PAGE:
Monday, April 20, 2009

Effects of changing price on output and employment

Aside from redistributing incomes, inflation may effect the total real income and production of the community .
An increase in price is usually associated with high employment. IN mild inflation the wheels of industry well lubricated, and output is near capacity. private investment is brisk, job are plentiful. such has been the historical pattern.
Thus, many businessmen and union Spokesmen, in appraising a little deflation and a little inflation, used to speak of the latter as the lesser of the two evils. The losses to fixed-income groups are usually less than the gains to the rest of the community. Even workers with relatively fixed wages are often better off because of improved employment opportunities and greater take-home pay; a rise in interest rates on new securities may partly make up any losses to creditor; and increases in social security benefits, indexed to adjust for price-level changes, make up losses to the retired .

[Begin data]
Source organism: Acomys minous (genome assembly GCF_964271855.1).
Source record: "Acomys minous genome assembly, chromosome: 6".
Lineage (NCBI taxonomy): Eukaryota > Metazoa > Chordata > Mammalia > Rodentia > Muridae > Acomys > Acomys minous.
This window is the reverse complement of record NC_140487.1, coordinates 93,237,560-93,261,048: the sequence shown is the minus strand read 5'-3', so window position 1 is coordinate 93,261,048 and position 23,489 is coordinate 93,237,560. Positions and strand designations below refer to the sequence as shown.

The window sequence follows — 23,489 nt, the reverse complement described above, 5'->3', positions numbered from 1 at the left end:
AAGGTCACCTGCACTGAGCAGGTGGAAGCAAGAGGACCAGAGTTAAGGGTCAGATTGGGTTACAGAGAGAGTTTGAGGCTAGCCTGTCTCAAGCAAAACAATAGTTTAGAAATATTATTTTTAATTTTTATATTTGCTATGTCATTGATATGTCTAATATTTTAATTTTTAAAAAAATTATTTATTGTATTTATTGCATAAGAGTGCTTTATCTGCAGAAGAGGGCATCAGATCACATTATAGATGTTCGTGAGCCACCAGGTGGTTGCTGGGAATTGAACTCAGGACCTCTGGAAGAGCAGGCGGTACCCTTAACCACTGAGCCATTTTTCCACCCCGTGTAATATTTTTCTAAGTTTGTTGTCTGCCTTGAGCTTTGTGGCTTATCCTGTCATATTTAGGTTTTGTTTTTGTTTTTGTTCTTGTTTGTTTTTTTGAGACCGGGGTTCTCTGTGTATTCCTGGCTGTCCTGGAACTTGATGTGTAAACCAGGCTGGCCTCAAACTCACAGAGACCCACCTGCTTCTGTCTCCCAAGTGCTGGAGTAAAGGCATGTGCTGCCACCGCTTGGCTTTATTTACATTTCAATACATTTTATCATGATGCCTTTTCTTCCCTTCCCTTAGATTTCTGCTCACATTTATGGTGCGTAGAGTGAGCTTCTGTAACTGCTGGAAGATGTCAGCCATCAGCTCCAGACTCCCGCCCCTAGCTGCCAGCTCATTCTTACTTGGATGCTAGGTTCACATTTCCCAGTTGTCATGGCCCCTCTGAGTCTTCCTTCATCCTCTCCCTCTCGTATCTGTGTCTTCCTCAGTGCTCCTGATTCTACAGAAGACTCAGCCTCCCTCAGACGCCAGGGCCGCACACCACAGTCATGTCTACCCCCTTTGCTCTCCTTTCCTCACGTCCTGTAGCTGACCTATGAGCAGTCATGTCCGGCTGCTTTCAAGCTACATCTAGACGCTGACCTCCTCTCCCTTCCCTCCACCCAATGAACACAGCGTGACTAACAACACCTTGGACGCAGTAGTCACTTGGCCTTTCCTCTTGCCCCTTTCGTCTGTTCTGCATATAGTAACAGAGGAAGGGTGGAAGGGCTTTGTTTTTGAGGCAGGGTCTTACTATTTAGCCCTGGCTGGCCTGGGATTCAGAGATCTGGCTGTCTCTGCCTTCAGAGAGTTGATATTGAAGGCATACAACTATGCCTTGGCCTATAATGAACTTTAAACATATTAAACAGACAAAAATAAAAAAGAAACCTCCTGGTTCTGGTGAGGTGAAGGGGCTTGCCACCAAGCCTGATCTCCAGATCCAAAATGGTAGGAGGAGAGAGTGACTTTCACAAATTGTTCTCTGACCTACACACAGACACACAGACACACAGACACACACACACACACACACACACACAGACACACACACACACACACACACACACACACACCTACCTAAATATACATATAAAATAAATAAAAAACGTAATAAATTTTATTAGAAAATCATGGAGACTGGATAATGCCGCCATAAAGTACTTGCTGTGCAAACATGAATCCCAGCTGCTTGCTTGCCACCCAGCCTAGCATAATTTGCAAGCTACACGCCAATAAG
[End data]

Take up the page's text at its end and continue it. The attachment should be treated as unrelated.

In deflation, on the other hand, the growing unemployment of labor and capital causes the community ’s total well-being to be less; so, in a sense, the gainers get less than the lessors lose. AS a matter of fact, in deep depression, almost everyone-including the creditor who is left with uncollectible debt-suffers.
the above remarks show why an increase in consumption or investment spending is thought a good thing in times of unemployment, even if there is some upward pressure on prices. When the economic system is suffering from acute depression, few criticize private or public spending on the ground that this might be inflationary Actually, most of the increased spending will then go to increase production and create more job and more real income .
But the same reasoning shows that once full employment and full plant capacity have been reached, any further increase in spending are likely to be completely wasted in price-tag increase .

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